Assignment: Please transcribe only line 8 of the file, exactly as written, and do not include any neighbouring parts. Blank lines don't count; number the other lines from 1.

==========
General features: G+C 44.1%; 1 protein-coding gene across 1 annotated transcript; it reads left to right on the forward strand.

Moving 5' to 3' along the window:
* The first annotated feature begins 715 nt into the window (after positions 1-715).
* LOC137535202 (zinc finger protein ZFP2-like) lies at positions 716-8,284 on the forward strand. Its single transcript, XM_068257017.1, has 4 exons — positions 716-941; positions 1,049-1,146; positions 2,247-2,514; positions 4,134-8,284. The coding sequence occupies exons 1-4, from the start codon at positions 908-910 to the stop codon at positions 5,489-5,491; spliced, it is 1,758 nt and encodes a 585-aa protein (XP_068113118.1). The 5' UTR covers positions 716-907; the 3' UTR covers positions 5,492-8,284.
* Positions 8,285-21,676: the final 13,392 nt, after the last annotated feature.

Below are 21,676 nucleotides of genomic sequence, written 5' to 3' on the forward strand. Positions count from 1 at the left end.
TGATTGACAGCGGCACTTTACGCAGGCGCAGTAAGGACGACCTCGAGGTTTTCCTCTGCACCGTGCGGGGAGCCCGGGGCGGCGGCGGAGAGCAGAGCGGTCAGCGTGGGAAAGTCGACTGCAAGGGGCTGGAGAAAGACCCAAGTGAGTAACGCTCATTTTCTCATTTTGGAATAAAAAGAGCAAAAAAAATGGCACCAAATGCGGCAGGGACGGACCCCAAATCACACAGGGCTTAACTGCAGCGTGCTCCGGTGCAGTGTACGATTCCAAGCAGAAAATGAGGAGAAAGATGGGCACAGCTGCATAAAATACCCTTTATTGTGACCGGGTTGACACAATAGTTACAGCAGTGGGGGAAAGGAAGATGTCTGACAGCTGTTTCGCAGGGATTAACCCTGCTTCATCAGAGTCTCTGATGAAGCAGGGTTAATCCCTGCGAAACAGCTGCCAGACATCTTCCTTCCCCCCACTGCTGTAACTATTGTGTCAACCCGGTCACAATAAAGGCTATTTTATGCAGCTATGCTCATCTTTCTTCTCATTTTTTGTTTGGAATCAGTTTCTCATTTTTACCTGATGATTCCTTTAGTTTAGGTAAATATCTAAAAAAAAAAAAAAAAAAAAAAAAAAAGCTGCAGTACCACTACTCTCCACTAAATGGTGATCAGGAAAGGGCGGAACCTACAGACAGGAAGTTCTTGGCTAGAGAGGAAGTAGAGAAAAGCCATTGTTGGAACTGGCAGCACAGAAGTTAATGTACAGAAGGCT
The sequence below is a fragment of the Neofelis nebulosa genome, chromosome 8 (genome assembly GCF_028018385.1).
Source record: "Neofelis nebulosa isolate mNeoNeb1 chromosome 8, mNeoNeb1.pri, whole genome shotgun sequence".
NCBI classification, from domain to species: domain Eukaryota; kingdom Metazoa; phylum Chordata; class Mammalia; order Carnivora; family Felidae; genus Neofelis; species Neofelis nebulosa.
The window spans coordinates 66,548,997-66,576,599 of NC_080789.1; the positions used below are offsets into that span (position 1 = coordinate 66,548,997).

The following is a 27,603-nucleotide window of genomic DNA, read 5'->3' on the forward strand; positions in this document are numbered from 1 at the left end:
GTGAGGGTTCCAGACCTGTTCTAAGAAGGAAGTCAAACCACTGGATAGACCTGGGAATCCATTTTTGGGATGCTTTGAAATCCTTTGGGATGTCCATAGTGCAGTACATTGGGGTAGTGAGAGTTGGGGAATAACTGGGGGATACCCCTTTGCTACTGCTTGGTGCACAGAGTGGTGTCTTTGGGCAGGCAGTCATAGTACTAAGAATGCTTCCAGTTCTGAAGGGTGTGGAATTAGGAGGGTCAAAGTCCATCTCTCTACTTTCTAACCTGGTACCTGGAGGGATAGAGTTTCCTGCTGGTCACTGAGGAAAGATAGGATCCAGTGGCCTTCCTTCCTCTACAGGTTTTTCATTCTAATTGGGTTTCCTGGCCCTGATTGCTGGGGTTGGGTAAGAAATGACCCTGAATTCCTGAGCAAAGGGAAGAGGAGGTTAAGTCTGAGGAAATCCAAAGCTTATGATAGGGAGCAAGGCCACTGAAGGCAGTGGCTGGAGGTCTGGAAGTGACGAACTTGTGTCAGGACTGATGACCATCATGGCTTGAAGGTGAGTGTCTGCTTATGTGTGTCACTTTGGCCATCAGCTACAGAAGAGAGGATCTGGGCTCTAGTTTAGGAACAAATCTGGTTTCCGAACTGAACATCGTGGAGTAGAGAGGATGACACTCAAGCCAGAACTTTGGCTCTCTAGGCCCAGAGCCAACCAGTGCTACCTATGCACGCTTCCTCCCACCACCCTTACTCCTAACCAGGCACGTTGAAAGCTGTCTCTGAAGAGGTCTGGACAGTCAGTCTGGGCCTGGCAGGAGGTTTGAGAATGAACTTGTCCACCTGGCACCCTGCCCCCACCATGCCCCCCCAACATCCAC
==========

The sequence below is a fragment of the Neofelis nebulosa genome, chromosome 8 (genome assembly GCF_028018385.1).